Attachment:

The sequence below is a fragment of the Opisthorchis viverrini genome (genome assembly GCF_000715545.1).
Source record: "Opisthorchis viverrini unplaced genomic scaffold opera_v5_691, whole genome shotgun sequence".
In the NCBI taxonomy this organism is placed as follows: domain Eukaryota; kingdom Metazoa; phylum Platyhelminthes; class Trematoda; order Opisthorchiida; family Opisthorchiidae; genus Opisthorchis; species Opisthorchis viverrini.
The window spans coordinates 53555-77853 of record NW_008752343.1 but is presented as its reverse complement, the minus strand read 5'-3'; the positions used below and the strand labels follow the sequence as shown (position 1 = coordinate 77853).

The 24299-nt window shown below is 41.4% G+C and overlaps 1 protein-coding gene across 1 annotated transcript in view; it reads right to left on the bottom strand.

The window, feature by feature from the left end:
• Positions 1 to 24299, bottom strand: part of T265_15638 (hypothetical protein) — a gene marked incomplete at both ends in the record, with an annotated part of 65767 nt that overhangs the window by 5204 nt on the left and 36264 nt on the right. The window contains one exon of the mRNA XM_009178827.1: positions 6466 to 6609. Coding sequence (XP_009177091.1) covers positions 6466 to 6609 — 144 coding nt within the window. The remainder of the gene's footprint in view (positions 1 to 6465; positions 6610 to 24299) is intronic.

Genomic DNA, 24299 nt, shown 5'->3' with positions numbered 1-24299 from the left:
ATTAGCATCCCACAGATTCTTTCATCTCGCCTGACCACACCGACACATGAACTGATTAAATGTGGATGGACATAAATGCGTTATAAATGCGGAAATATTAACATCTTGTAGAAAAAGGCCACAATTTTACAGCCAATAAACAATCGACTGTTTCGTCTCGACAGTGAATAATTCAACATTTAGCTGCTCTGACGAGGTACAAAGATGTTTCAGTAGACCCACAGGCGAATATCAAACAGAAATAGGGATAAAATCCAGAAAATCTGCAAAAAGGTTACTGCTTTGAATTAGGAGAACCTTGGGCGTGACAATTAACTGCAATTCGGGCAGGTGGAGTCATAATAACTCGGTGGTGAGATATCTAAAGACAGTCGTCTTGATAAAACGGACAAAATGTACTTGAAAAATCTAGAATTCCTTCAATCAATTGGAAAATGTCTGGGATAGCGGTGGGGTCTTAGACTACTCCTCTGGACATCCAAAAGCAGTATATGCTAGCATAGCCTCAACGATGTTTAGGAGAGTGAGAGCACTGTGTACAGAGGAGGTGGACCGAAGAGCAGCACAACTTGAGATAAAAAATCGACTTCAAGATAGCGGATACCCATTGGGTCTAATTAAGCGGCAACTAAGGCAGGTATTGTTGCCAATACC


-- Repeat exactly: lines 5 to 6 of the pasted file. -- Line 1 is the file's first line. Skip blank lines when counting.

The 24299-nt window shown below is 41.4% G+C and overlaps 1 protein-coding gene across 1 annotated transcript in view; it reads right to left on the bottom strand.

The window, feature by feature from the left end: